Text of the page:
SYRIA: Old foes become pals
Once Syria’s fiercest foe, he has turned into one of its steady allies. Eighteen years after Syrian troops forced him out of Lebanon, Michel Aoun, the Lebanese Christian opposition leader, received a cordial welcome from Syrian President Bashar Assad in Damascus on Wednesday.
Indeed, alliances between Damascus and the various Lebanese political factions have dramatically reshuffled over the last few years. Most significantly, Aoun’s decision to turn over a new leaf with the Syrians is another sign Lebanese officials are adopting a more pragmatic approach as Damascus has helped restore stability in its smaller neighbor.
Following his two-hour meeting with Assad, Aoun said in a news conference that he saw a “bright future” for relations between the two countries:
“As long as there is a will ... we would certainly work out solutions to previous pending problems and agree on a new approach that respects interests of both states.... We are turning a new page where there is no victor and no loser. This is a return to normal relations.... Our discussions hold the promise of a bright future.”
The visit was lambasted by Aoun’s political opponents in Lebanon, the Western-backed March 14 coalition, which still considers Damascus as a source of insecurity in the country.
The 73-year-old Aoun has a long history of hostility with the Syrians. Toward the end of Lebanon’s 1975-90 civil war, Aoun, then head of a disputed Christian government, waged a “war of liberation” against Syrian troops stationed in the country.
After battles with the Syrian military and other Lebanese factions, he was evicted from the presidential palace before going into exile in France in 1990. Fifteen years later, in May 2005, he returned triumphantly to the country, a month after the Syrian army pulled out of Lebanon, ending its 29-year military presence under popular and international pressure.
During his exile, Aoun, a former army general, pressed Syria to stop meddling in Lebanese affairs. His supporters were repeatedly beaten and jailed by security forces of both countries for staging university demonstrations and street protests against what they called “Syrian occupation.” Aoun even testified against Syria in Washington and lobbied for the Syria Accountability Act, which was passed by the U.S. Congress in 2003 and imposes sanctions on Damascus for sponsoring terrorism.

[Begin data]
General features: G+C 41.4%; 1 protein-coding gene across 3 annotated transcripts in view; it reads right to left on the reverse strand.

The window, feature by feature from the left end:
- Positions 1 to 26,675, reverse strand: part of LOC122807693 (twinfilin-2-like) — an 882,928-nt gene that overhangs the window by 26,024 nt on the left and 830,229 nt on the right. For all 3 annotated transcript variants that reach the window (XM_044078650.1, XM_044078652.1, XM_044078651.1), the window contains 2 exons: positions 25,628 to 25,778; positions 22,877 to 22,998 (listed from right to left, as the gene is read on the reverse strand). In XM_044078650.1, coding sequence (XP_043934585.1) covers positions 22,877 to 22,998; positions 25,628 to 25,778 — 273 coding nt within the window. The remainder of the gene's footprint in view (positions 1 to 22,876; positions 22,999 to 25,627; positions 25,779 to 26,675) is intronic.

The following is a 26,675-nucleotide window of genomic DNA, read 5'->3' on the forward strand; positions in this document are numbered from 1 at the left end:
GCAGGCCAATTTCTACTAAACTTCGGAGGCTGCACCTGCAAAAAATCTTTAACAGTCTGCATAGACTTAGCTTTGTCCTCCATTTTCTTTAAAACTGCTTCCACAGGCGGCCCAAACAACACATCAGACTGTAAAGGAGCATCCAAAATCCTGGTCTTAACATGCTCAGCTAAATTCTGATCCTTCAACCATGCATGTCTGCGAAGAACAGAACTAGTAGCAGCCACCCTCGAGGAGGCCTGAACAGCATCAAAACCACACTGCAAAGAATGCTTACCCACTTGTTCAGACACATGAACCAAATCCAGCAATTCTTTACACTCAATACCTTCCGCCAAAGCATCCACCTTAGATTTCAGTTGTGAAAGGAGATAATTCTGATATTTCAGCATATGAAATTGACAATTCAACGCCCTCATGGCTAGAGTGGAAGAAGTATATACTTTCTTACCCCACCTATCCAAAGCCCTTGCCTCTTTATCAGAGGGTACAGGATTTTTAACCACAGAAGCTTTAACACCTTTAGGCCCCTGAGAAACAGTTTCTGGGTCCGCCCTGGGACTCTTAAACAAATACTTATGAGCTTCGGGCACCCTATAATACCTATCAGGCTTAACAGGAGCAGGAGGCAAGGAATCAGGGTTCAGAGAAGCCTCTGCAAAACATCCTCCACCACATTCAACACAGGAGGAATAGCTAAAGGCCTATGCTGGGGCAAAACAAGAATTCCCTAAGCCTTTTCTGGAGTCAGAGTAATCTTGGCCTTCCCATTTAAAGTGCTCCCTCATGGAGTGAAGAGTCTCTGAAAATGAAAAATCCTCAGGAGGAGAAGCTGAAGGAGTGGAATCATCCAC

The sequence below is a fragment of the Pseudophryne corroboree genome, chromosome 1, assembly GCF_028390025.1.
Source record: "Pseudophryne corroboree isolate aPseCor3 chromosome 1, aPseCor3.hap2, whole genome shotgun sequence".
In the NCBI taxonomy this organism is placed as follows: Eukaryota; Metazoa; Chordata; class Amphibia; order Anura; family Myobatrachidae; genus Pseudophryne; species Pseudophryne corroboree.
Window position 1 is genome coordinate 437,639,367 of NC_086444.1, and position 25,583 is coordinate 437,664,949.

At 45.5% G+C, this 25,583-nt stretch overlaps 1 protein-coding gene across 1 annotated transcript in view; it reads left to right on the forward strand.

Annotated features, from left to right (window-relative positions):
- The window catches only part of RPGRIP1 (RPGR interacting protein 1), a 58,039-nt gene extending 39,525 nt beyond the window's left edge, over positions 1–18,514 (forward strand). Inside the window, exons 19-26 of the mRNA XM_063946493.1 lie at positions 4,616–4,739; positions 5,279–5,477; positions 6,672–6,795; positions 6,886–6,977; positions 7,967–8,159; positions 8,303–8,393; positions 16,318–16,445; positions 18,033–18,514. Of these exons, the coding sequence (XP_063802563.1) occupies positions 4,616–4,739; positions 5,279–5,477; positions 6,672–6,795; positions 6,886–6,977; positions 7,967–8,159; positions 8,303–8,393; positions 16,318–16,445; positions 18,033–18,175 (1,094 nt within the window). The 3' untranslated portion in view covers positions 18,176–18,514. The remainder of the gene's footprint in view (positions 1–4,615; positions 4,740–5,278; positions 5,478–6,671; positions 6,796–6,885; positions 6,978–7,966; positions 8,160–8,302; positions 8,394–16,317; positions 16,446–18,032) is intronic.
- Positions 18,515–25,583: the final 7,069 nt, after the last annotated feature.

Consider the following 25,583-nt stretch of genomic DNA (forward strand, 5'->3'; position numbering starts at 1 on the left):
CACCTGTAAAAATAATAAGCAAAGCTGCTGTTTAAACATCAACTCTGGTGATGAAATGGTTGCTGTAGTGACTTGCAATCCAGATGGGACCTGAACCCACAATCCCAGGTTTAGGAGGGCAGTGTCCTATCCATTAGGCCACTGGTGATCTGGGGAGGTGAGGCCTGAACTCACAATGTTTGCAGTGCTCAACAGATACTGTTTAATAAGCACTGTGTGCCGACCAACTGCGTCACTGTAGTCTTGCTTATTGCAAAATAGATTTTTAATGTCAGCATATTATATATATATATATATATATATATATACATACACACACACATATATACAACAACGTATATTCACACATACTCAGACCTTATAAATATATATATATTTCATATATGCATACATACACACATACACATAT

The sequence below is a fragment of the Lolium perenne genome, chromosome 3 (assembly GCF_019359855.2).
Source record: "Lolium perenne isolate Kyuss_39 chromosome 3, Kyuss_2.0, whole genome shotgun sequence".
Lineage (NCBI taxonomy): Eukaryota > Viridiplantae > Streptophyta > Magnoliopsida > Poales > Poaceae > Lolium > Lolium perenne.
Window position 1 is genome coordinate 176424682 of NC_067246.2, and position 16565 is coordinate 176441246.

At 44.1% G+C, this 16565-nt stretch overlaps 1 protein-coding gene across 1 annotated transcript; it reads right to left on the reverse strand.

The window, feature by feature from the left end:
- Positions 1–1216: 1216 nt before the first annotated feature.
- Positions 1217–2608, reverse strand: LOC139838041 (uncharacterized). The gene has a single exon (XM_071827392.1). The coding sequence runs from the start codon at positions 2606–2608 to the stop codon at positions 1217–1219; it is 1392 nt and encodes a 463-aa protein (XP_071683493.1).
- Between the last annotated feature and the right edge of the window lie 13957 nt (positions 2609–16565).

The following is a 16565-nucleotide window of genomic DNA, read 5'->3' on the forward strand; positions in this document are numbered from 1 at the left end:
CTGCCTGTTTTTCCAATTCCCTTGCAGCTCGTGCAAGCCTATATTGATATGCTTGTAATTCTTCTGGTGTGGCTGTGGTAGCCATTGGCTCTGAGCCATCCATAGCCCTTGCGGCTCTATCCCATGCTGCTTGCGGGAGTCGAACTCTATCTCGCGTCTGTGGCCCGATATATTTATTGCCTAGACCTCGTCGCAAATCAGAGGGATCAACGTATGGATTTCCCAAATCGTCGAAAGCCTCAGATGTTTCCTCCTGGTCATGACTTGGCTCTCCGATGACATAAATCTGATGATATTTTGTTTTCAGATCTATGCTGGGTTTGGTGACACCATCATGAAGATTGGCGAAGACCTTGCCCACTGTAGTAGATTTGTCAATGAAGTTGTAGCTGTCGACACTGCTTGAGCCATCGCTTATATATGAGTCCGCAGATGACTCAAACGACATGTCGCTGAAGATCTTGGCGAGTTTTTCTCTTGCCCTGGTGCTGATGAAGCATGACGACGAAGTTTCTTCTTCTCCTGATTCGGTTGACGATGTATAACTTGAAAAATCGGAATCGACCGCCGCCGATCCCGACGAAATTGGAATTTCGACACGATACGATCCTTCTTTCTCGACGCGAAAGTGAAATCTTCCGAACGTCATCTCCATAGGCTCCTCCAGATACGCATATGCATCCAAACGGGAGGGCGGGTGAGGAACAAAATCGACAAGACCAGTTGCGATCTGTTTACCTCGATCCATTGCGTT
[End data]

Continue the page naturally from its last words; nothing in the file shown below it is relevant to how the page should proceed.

Months after his return, though, Aoun made an audacious move by forging an alliance in 2006 with Syria’s ally, the Shiite militant group Hezbollah. He also dramatically toned down his criticism against Damascus.
Official relations between Lebanon and Syria improved following the election of a Lebanese president in May as a result of an agreement signed in Doha, Qatar, by Lebanese factions to end civil violence.
In October, Lebanon and Syria officially announced the establishment of diplomatic ties. Several security and political officials have visited Damascus since, to discuss restoring cooperation between the two countries. Aoun has repeatedly said that with the Syrians out of Lebanon there were no reasons for hostility between the two states.
This is not the position of Lebanon’s anti-Syrian camp, which holds Damascus responsible for a series of political assassinations, most notably the killing of former Prime Minister Rafik Hariri in a powerful blast in February 2005. The United Nations announced that the Hariri assassination tribunal will begin its work next March. Syria denies responsibility.
Druze leader Walid Jumblat, once an ally of the Syrians and their staunchest opponent today, said that “reconciliation with the Syrian regime is impossible.”
“I know the structure of the Syrian regime and I know that they have no mercy for anyone,” he said in a televised interview Wednesday evening.
Samir Geagea, another Lebanese Christian leader, criticized Aoun in comments made today:
“We want to overcome the past but how do we handle the present.... Hundreds of Lebanese citizens are jailed in Syria, we have bases manned by Palestinians loyal to Syria ... not to mention persisting Syrian efforts for more than three years to destabilize Lebanon.”
One pending issue between Beirut and Damascus is the hundreds of Lebanese missing in Syria since the civil war.
Some Lebanese also accuse Syria of delaying the demarcation of the border with its neighbor, a move they believe would help Lebanon regain by diplomatic means a disputed patch of land, the Shabaa Farms, from Israel.
Meanwhile, Aoun continues his five-day visit to Syria, where he is expected to meet Christian religious figures and visit holy sites.
-- Raed Rafei in Beirut
Photo: Syrian President Bashar Assad greets Lebanese Christian leader Michel Aoun in Damascus, Syria's capital. Credit: Syrian Arab News Agency